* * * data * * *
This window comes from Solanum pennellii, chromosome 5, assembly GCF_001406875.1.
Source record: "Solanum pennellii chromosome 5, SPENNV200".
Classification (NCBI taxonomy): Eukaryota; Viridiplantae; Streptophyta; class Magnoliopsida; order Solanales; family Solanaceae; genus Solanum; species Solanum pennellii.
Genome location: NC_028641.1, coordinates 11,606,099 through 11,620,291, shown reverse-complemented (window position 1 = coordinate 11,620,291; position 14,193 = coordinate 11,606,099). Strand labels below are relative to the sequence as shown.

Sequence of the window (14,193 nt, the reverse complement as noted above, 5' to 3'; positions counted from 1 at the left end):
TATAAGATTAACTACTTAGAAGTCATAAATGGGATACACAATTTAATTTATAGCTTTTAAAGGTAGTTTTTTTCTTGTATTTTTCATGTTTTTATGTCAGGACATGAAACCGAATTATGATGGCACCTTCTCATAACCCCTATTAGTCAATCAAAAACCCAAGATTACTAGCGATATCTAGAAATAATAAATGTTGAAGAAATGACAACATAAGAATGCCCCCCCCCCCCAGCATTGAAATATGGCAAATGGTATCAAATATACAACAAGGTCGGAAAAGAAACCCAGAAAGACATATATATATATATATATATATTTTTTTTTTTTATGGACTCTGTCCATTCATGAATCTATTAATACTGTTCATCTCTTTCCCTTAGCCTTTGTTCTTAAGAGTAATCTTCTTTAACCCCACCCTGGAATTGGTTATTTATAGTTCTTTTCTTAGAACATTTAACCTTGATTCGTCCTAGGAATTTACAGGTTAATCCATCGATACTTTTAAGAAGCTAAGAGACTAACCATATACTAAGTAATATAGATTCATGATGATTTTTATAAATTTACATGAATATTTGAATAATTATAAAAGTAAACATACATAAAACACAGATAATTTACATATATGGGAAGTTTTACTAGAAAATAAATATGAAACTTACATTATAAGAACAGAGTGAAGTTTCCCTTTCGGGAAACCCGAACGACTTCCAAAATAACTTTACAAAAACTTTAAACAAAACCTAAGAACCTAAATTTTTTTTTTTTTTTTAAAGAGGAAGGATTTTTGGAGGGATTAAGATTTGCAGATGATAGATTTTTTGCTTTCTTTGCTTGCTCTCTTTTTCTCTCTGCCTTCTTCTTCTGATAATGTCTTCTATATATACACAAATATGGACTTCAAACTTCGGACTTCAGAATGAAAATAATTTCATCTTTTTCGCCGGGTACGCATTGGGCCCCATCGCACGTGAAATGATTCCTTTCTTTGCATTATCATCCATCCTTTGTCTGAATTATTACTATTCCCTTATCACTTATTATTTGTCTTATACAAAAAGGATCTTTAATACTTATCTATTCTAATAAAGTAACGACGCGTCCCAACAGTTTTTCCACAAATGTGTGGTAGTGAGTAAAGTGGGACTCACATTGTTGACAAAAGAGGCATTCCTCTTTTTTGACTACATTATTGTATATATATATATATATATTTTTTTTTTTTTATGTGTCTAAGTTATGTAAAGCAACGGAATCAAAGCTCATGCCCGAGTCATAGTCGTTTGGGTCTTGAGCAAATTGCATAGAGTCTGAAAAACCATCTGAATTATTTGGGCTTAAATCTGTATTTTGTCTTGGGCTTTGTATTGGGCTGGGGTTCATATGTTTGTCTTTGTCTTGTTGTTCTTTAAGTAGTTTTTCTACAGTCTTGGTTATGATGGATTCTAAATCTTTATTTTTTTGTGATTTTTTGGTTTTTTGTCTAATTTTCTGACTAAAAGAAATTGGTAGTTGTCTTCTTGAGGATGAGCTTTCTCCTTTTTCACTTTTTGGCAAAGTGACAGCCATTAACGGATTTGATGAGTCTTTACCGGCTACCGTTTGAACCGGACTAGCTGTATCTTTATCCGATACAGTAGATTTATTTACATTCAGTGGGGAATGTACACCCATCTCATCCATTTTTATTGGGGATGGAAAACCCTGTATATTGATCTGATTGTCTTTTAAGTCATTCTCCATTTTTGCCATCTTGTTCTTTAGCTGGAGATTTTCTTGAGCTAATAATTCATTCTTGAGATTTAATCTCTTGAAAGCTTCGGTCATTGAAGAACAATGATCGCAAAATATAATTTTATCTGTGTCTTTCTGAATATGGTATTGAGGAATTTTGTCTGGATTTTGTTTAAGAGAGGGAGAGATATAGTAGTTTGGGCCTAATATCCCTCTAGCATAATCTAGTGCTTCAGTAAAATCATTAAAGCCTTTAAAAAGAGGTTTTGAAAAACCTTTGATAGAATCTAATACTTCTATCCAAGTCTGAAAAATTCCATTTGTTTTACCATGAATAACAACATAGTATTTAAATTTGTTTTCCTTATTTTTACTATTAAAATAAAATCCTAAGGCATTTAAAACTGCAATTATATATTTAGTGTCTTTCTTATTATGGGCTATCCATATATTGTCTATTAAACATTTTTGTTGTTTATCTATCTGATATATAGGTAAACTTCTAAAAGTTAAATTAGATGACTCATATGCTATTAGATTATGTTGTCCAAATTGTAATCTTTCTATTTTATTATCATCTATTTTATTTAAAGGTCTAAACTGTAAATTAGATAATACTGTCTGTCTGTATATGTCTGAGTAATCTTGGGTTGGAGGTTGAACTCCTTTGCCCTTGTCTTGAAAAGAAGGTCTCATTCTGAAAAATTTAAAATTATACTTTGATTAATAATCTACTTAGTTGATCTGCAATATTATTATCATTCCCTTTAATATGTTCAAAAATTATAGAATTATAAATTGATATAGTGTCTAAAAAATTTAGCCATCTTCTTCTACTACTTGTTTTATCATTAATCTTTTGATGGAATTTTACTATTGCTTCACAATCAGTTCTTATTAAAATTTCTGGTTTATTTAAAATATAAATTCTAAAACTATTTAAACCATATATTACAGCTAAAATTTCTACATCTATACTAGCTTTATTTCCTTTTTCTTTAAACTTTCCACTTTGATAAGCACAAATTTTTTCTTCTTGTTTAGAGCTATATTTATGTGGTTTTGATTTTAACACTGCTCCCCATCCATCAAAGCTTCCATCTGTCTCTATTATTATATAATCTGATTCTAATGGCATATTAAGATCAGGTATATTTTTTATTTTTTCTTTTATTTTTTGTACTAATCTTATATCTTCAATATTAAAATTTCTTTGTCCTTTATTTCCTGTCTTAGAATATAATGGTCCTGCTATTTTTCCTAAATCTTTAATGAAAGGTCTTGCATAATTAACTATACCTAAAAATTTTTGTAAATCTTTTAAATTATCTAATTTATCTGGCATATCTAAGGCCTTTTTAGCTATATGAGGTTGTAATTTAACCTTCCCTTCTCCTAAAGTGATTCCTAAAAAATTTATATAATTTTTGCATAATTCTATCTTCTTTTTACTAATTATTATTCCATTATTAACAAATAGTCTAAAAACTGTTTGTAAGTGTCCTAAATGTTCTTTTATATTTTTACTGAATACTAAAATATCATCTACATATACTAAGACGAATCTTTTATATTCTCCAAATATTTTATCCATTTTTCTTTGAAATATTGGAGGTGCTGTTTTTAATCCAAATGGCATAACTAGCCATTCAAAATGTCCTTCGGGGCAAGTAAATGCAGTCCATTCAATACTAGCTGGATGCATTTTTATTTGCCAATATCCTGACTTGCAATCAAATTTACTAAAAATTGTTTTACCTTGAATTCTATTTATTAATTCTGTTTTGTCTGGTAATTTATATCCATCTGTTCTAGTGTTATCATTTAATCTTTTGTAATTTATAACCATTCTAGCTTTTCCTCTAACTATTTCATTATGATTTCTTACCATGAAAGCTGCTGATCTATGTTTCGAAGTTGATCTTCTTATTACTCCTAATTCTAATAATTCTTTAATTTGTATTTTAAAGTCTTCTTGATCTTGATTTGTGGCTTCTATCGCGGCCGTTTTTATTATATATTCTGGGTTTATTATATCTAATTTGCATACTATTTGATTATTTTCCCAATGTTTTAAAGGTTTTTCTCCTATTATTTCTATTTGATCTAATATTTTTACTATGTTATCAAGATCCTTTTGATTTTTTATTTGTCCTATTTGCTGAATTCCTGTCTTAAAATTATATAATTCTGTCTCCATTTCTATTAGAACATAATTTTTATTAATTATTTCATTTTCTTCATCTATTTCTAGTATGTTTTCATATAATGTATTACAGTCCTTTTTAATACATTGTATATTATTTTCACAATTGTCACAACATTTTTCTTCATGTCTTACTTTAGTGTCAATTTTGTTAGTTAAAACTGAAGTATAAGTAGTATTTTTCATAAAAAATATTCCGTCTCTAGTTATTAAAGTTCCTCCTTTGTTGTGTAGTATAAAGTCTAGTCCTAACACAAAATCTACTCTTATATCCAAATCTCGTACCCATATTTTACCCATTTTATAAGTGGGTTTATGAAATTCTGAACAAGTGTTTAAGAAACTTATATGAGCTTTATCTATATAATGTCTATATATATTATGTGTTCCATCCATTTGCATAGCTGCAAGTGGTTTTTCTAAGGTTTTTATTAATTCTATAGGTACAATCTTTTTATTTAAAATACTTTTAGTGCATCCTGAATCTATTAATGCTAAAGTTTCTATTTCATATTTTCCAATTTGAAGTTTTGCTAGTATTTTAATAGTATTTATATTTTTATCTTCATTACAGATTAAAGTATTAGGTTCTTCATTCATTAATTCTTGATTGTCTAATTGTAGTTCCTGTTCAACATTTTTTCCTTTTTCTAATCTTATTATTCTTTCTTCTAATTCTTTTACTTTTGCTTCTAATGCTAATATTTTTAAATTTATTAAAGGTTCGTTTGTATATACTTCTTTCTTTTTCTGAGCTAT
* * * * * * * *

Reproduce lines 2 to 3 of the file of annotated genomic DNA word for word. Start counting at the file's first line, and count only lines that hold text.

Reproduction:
Source record: "Solanum pennellii chromosome 5, SPENNV200".
Classification (NCBI taxonomy): Eukaryota; Viridiplantae; Streptophyta; class Magnoliopsida; order Solanales; family Solanaceae; genus Solanum; species Solanum pennellii.